SUN VALLEY, Idaho – Only at the Allen & Co. conference are you likely to stumble on the sight of Bill Gates and Mark Zuckerberg – No. 4 and No. 5 on the Forbes list of the world’s wealthiest people — taking a leisurely stroll on a street as aptly named as Dollar Road.
The two mega-minds of digital and business were seen doing just that on Thursday evening as the annual gathering of business, political and philanthropic movers and shakers at the ritzy Sun Valley Idaho mountain resort began to wind down. Disney’s Bob Iger and incoming Warner Bros. Discovery CEO David Zaslav were out and about during the day but headed for the airport in the late afternoon. That was around the time Gates and Zuckerberg were seen walking and talking on the road that runs along the southern edge of the resort complex in the Sawtooth Mountains.
The billionaires huddle of Sun Valley has been something of a cancel-culture trial balloon for Gates. The Microsoft co-founder has faced unflattering media coverage of his private life, especially on the heels of the announcement in May that he and his wife, Melinda French Gates, will divorce after 27 years of marriage. Gates’ image problems have been fueled in part by his past association with noxious world of Jeffrey Epstein, the now-dead convicted sexual predator who courted the billionaire class as a financial advisor.
But Gates was clearly welcome among the business elite and the 1% who make up the Allen & Co. invitation list. He is expected to address the issue of climate change with a presentation on Friday. It’s literally a hot topic for the region as Idaho this week is showing the signs of summer heatwave that has slammed the western states.
Jeff Bezos, the ranking No. 1 on Forbes’ capitalist scorecard, kept a low public profile on the first day of the gathering but was more visible Thursday, walking arm-in-arm through the resort in the afternoon with girlfriend Lauren Sanchez.
The precise number of attendees at Allen & Co. is a moving target but sources said it typically ranges from 300 to 400 people. Multiple sources noted that this year’s gathering had a smaller number of people overall because of COVID safety considerations – children and nannies were asked to stay home this time — but it made for a more business-focused atmosphere.
In a nod to the public health threat that even money can’t totally tame, organizers erected a giant outdoor pavilion to facilitate a form of speed-dating among conference participants. A range of companies and institutions held court at dedicated tables while the most prominent business leaders in the world made the rounds of meetings that ran no more than 30-40 minutes. Multiple sources said the Allen & Co. gathering this year was much more tightly scheduled than usual. The absence of younger family members kept guests focused on business in the afternoon rather than hiking and biking and kayaking. The meeting spree lasted from after lunch until about 6 p.m., sources said.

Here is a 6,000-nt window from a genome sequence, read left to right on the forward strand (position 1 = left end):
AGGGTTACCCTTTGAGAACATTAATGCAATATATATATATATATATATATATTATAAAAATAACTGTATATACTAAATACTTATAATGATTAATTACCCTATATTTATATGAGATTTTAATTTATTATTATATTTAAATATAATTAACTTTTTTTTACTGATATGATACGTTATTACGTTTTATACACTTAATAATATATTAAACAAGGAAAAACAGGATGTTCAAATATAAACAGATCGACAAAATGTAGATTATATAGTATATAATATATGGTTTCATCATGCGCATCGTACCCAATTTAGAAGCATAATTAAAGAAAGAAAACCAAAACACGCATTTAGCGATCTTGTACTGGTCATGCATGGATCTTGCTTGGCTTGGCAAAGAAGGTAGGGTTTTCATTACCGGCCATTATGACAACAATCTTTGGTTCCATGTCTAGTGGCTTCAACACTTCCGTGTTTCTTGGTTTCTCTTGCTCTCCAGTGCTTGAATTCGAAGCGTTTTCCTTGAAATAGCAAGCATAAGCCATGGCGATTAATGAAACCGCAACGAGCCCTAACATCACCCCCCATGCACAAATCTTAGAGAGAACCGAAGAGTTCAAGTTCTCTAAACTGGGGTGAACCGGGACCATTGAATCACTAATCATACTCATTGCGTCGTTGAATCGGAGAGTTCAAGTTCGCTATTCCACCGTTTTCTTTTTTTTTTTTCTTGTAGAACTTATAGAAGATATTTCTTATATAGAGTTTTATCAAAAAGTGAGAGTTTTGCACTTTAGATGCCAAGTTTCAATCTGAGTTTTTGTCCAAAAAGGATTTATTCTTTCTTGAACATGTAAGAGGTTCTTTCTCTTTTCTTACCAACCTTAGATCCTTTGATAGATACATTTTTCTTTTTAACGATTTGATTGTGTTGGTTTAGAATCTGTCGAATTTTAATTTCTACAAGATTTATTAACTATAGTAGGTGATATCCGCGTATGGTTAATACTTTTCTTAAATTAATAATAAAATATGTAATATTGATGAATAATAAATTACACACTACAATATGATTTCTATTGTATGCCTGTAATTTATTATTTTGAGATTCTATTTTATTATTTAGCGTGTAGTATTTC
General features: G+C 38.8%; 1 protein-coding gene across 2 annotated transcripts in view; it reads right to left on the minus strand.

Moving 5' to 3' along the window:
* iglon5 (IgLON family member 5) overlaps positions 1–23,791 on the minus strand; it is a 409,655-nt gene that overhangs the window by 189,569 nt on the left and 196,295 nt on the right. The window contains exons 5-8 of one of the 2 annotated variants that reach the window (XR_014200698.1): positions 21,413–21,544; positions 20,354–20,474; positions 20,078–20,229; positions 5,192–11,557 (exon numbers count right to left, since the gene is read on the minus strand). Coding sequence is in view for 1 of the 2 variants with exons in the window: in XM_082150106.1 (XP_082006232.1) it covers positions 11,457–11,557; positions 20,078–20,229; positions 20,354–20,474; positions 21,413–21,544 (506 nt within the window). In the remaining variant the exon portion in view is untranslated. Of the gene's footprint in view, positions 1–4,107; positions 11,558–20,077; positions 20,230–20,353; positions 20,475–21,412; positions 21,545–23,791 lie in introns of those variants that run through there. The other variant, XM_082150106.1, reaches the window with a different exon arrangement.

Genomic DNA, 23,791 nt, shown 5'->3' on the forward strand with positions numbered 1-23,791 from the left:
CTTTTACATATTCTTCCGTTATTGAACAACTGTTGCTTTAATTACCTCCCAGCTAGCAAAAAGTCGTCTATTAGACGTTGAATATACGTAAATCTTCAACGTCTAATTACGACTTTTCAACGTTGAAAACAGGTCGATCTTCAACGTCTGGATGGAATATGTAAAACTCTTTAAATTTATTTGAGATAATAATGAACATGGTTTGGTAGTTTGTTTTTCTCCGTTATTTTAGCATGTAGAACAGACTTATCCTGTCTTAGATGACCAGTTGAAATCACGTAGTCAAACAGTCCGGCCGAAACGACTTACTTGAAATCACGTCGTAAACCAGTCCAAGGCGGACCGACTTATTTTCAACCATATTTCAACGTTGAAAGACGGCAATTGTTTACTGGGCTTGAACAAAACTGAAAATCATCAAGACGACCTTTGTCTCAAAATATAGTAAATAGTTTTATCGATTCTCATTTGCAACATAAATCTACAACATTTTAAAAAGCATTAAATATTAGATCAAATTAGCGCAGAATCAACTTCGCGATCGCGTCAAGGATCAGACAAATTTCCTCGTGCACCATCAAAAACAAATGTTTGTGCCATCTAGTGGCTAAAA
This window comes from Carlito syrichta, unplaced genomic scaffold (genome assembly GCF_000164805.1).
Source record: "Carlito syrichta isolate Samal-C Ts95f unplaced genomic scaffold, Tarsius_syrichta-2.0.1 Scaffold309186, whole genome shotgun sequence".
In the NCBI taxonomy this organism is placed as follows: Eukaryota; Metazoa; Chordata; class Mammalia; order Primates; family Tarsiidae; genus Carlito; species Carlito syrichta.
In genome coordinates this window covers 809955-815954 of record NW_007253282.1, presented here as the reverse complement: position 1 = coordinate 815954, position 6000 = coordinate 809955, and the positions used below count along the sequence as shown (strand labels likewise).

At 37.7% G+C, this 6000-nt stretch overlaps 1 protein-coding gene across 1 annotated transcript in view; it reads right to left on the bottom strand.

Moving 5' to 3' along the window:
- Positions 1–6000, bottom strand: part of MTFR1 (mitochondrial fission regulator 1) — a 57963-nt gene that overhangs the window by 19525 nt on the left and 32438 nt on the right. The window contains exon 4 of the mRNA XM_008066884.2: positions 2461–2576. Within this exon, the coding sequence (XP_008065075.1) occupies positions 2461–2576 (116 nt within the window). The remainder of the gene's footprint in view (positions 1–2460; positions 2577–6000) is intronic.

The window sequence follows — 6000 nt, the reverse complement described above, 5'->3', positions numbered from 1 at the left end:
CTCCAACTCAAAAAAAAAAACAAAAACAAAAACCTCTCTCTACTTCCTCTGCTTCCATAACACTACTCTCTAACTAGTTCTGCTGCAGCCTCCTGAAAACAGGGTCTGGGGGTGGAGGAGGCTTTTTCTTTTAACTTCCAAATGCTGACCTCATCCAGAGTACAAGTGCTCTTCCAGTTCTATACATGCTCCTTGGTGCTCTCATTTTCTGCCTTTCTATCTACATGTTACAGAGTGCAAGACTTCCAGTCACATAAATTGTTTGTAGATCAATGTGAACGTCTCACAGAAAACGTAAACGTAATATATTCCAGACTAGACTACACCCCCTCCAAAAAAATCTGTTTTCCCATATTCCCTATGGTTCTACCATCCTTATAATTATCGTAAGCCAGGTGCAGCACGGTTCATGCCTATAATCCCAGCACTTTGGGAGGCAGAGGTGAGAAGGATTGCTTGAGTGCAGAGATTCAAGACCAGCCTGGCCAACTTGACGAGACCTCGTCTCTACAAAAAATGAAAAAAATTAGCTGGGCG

“It was a lot less impromptu. But there was an openness to it this year that made it interesting,” said a prominent CEO who is an Allen & Co. veteran. “No one had seen anyone in a long time, so it was good to see people.”
Sources noted that Disney’s two Bobs – executive chairman Bob Iger and CEO Bob Chapek – took a series of meetings together. Bezos wasn’t seen doing the meeting shuffle but his successor, Andy Jassy, definitely was. “He seemed to have an easy-going vibe. He went from meeting to meeting. He was a real presence,” the source said.
Jassy’s boss, who segued this week from CEO to executive chairman, did not stop to talk with reporters who were full of questions about his planned July 20 trip into suborbit through his Blue Origin private space exploration company. The plan is for Bezos and a few other passengers to achieve weightlessness for about 10 minutes and to see the curvature of the Earth before returning to the home planet. It will be a milestone flex of private wealth and power if he can pull if off.
Bezos wasn’t chatty but he was polite.
“Nice to see you guys,” he shouted back to the press line as he and Sanchez walked into the Sun Valley Lodge.
Thursday’s events also included a surprise early birthday celebration for Allen & Co. regular Brian Grazer, who turns 69 on July 12. A number of cakes were brought out to help the Imagine Entertainment chairman mark the occasion.
Other tidbits from day two:
** Ted Sarandos is feeling the joy of togetherness after all of 2020’s COVID cancellations, which the included Allen & Co. conclave. “It’s good to see humans again. Everyone is in 3D,” the Netflix co-CEO and chief content officer quipped during a break in Thursday morning’s sessions.
** Zuckerberg and Facebook COO Sheryl Sandberg didn’t stop to talk with reporters despite many invitations. But Sandberg was spotted later in a sit-down conversation with Dylan Byers, NBC News senior media reporter and author of its “Byers Market” media biz newsletter, at the complex’s Konditorei café.
** Gaga for gingham: Colorful checkered oxford shirts were all the rage this year for the male rustic-casual look. Apple’s Eddy Cue, WarnerMedia’s Jason Kilar, Snap’s Michael Lynton, Time Warner alum Jeff Bewkes and CNBC’s Andrew Ross Sorkin were among the conference-goers sporting gingham this year.
** Iger declared this year’s gathering to be a “good conference” as he waited in the driveway for his car to head out. He’s been a regular since 1994. As the Disney chairman shot the breeze in the circular driveway with a few reporters, Apple’s Tim Cook and Cue walked behind him into the lodge. In Sun Valley, it’s a small world, indeed.
(Pictured: Mark Zuckerberg and Bill Gates)